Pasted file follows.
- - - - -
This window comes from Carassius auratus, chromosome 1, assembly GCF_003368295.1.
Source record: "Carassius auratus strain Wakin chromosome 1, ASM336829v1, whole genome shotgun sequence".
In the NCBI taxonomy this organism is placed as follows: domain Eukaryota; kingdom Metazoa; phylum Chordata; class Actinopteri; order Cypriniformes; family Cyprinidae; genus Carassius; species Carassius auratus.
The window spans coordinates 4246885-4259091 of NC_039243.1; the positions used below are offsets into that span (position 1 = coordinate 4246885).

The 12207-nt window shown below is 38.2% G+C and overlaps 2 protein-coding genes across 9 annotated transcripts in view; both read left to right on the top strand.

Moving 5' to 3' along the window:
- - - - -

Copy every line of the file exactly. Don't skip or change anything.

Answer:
This window comes from Carassius auratus, chromosome 1, assembly GCF_003368295.1.
Source record: "Carassius auratus strain Wakin chromosome 1, ASM336829v1, whole genome shotgun sequence".
In the NCBI taxonomy this organism is placed as follows: domain Eukaryota; kingdom Metazoa; phylum Chordata; class Actinopteri; order Cypriniformes; family Cyprinidae; genus Carassius; species Carassius auratus.
The window spans coordinates 4246885-4259091 of NC_039243.1; the positions used below are offsets into that span (position 1 = coordinate 4246885).

The 12207-nt window shown below is 38.2% G+C and overlaps 2 protein-coding genes across 9 annotated transcripts in view; both read left to right on the top strand.

Moving 5' to 3' along the window: